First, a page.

AustLit logo
y separately published work icon Australia's Fourth World Nation single work   essay  
Issue Details: First known date: 1995... 1995 Australia's Fourth World Nation
The material on this page is available to AustLit subscribers. If you are a subscriber or are from a subscribing organisation, please log in to gain full access. To explore options for subscribing to this unique teaching, research, and publishing resource for Australian culture and storytelling, please contact us or find out more.

AbstractHistoryArchive Description

'It was my father's persecution as an outspoken Birragubba man, that has given me the incentive to continue speaking out for justice and human rights. Dad was removed as a half-caste child from the community of Ayr, North Queensland, and sent to Palm Island under the Protection Act. One week before he died he was visited by Birragubba elders, where they conversed in fluent language. When asked why he did not teach his children the language he replied, "I have too many wounds from the beatings we received when speaking our language".

'In 1957, my grandfather was one of the six men who went on a hunger strike on Palm Island for better conditions. All six men were handcuffed, chained and separated again from their families and sent to others reserves in Queensland. My grandmother is still alive today, with these memories.

'1995 is the year of celebrating Victory in the Pacific; a time when all Australians remember, and pay homage to the many thousands who fought for freedom. We remember those who paid with the greatest gift of all, their lives.

'Many indigenous people enlisted in, fought and died in wars when governments refused to recognise them as citizens of this country, their country, Australia.'

(Source : University of New England)

Publication Details of Only Known VersionEarliest 2 Known Versions of

    • Armidale, Armidale area, New England, New South Wales,: University of New England , 1995 .
      Link: 18161908Access online Sighted: 31/10/2019
      Extent: 20 pp.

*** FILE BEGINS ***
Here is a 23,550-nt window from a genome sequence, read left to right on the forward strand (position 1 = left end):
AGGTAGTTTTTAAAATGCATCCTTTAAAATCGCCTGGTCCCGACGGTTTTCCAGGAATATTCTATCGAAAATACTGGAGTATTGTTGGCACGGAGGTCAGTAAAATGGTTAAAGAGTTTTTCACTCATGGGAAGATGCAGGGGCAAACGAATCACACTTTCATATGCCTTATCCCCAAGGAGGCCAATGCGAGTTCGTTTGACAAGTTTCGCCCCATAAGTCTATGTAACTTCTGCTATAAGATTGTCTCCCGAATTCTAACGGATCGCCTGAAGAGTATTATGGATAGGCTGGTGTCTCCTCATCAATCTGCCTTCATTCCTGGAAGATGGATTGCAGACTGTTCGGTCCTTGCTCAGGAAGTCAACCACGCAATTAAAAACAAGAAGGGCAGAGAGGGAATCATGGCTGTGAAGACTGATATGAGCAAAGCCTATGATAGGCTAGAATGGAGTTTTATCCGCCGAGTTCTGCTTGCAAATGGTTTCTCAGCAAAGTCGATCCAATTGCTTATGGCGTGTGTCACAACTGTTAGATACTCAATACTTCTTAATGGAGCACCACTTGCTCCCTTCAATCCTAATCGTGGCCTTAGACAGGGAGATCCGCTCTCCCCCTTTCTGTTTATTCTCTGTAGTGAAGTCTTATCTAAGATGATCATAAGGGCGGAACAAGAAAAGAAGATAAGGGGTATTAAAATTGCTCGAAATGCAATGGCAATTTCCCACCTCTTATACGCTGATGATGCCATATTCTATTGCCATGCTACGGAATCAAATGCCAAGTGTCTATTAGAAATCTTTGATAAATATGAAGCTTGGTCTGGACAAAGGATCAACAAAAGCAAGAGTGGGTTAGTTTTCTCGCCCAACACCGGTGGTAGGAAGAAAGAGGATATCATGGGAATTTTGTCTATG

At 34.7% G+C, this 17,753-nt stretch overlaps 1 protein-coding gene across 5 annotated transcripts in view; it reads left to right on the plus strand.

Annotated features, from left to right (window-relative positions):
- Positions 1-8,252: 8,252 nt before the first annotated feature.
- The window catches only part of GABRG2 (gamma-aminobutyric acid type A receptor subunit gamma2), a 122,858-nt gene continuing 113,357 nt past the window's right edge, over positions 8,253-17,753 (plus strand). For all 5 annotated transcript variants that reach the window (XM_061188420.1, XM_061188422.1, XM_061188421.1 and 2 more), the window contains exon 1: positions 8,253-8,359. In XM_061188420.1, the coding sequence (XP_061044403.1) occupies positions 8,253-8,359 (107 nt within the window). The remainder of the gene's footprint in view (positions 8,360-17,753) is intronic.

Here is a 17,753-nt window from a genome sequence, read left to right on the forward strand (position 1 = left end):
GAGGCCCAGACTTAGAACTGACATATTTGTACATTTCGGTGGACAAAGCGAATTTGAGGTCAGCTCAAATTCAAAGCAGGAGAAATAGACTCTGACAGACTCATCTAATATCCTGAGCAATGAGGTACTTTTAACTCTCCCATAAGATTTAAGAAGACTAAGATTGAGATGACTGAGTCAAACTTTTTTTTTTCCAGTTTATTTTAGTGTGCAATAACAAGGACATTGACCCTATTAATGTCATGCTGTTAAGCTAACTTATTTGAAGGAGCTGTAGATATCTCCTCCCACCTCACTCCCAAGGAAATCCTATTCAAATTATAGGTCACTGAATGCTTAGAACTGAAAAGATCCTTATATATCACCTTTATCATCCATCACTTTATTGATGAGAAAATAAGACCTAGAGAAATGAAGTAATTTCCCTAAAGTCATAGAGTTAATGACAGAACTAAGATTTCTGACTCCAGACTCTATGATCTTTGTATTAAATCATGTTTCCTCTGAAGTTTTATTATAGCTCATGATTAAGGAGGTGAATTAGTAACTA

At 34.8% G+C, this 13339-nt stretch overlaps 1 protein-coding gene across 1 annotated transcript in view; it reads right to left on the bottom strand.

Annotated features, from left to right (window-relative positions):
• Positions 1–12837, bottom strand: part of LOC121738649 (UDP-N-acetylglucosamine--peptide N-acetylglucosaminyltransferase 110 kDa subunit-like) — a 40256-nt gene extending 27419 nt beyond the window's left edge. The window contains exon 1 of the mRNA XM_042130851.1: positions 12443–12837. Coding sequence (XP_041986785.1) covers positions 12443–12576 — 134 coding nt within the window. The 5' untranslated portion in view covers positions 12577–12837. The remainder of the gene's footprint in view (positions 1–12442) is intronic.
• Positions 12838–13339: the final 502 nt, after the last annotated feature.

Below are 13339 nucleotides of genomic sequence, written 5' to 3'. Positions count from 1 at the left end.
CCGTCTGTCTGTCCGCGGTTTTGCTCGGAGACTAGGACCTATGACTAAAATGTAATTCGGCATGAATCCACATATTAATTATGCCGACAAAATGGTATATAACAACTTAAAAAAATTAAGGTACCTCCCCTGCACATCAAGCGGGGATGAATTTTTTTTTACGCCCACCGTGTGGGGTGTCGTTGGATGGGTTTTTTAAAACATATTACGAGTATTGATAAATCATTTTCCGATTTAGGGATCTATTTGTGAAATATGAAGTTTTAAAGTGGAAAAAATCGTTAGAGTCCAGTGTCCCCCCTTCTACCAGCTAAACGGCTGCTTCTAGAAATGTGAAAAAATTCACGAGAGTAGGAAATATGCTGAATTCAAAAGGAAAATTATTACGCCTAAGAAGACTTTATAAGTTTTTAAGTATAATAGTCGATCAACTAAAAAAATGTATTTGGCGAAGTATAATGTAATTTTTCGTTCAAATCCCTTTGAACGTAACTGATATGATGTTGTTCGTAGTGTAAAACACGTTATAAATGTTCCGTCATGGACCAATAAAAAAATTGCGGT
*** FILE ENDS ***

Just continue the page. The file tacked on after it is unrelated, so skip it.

Description: illus., port.
      Written as: Grace Smallwood
      ISBN: 186389294X
      Series: Frank Archibald Memorial Lectures 1986 series - publisher essay

      'The Frank Archibald Memorial Lecture is an annual event held in honour of Mr Frank Archibald, a revered Aboriginal community member of the Armidale area. Frank Archibald was renowned for his knowledge and interest in all issues affecting Aboriginal and Torres Strait Islander people, particularly education.

      'The Frank Archibald Memorial Lecture has been held as part of the University of New England’s Lecture Series since 1986 and is dedicated to Frank Archibald, his family and Aboriginal people of the New England region. The Lecture is presented by Aboriginal and Torres Strait Islander speakers who are leading professionals in fields such as education, law, social justice, government and the arts. When the University established the Lecture, its intention was to invite speakers to give public address on current issues which are important to Aboriginal and Torres Strait Islander people, with an emphasis on education.

      'In 2011 the 25th anniversary of the Frank Archibald Memorial Lecture was commemorated through a presentation by the founding Director of Oorala Aboriginal Centre, Ms Lynette Riley, who had established this lecture series at the University in 1986.'

      (Source : University of New England)

      Number in series: 10
Last amended 31 Oct 2019 12:33:45
X